Taken all together, Ezra chapter 8 reveals how determined Ezra was to accomplish his tasks. He prioritized service in the house of God. He wanted to be a good steward with what God gave him. And most of all, he relied upon God’s help to do these things. Three times in this chapter, Ezra says, “the hand of our God was on us.”

We would be pretty accurate to say that the Book of Ezra, in its entirety, is all about the theme of “the hand of our God was on us.” From the stirring of the heart of the kings, to the decrees allowing the Israelites to return, to the blessings along the way and the protection of the enemies, there is no doubt that the Book of Ezra points us to how God sovereignly provides for his people throughout history. Yes, the kings made searches and decrees. Yes, Ezra was determined to teach. Yes, the people came together and finally built the temple. But all of these were secondary causes of their success. The ultimate, or primary cause of success in the story of Ezra is the fact that God’s good hand was upon his people!

The Olivet Discourse 3: The Abomination of Desolation – Matthew 24:15-28

So when you see the abomination of desolation spoken of by the prophet Daniel, standing in the holy place (let the reader understand) … Mt 24:15

The Olivet Discourse, the longest of Jesus’s recorded discourses in the synoptic gospels, is prompted by the disciples’ question in light of Jesus’s shocking revelation regarding the destruction of the Jewish temple (24:1-2). “Tell us, when will these things be, and what will be the sign of your coming and of the end of the age?” (Mt 24:3). Jesus’s response seems to point to two distinct historical events – the destruction of Jerusalem in A.D. 70 and His yet future second coming.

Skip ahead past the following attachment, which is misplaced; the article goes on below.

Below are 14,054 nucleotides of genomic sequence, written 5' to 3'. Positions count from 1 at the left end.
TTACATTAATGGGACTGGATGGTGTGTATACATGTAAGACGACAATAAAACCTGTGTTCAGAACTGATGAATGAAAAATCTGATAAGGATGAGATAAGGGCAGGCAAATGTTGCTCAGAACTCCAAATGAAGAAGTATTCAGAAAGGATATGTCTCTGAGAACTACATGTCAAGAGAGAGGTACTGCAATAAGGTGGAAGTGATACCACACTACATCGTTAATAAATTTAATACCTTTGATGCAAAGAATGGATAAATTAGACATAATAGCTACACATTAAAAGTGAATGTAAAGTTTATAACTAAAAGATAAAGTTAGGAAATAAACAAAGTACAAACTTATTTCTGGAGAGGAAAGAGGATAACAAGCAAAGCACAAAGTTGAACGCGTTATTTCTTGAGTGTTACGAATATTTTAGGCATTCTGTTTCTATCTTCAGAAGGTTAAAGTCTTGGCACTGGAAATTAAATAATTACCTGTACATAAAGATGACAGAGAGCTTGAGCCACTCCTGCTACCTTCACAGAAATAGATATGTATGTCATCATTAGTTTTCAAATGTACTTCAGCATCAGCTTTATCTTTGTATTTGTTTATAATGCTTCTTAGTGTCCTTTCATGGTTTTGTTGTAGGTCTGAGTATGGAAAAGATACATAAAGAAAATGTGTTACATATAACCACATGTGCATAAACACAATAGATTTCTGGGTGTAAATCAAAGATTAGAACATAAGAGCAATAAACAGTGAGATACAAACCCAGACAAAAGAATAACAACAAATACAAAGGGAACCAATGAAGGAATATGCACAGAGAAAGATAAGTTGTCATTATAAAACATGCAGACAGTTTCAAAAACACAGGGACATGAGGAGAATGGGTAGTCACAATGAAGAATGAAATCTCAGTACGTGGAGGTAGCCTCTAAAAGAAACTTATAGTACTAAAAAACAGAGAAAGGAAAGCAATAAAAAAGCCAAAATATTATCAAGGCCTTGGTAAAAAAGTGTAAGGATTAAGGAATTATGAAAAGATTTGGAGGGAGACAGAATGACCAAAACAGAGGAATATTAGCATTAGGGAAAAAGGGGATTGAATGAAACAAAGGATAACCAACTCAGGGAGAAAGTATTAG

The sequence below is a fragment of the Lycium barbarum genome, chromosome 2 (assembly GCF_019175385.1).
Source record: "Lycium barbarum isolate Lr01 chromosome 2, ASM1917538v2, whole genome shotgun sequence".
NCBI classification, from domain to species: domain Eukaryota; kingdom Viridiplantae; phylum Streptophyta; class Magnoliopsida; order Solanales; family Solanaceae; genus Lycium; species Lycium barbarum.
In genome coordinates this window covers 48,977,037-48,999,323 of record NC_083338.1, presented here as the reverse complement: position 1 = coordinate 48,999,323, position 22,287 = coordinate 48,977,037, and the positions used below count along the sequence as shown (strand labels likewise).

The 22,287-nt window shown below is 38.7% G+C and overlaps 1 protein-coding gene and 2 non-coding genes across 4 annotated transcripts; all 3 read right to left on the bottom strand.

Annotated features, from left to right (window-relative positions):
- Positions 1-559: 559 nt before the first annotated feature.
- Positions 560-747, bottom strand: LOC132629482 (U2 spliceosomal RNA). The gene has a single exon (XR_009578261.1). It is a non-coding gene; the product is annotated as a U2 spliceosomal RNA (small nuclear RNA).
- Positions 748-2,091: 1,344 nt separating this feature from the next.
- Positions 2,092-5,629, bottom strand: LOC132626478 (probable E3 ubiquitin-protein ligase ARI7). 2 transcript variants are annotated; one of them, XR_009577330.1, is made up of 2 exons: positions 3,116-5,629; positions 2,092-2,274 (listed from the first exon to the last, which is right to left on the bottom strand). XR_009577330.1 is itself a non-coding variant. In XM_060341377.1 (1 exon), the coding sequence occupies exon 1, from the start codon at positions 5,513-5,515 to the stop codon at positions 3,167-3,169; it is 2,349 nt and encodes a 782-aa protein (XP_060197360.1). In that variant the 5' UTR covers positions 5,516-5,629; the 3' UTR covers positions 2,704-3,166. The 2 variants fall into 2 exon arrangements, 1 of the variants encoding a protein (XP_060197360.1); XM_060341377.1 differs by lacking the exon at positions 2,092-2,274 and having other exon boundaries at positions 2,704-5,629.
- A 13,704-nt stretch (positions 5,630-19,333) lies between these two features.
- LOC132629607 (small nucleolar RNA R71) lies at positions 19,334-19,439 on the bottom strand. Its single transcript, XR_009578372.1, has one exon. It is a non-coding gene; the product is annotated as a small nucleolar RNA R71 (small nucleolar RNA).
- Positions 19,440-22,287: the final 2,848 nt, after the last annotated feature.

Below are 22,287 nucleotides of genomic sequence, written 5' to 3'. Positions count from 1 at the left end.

In verses 4-14 of chapter 24, Jesus describes a series of “non-signs” of His return. I call these “non-signs,” as the events He prophesies do not point specifically to the end of the age, but instead they are warnings that the disciples would not find themselves deceived by the coming of a false messiah. We have seen how these signs – false prophets, wars, famine, earthquakes, tribulation, apostasy, and a lawless faith and frigid love – were fulfilled, and continue to be fulfilled, throughout the history of the church age. But like birth pains that portend the child’s birth, these afflictions and trials will intensify as the consummation of the age approaches. In particular the “apostasy,” and people following after “lawlessness,” will climax with the coming of “the man of lawlessness,” or “Antichrist;” the one who the book of Revelation refers to as “the beast,” who comes to conquer the saints.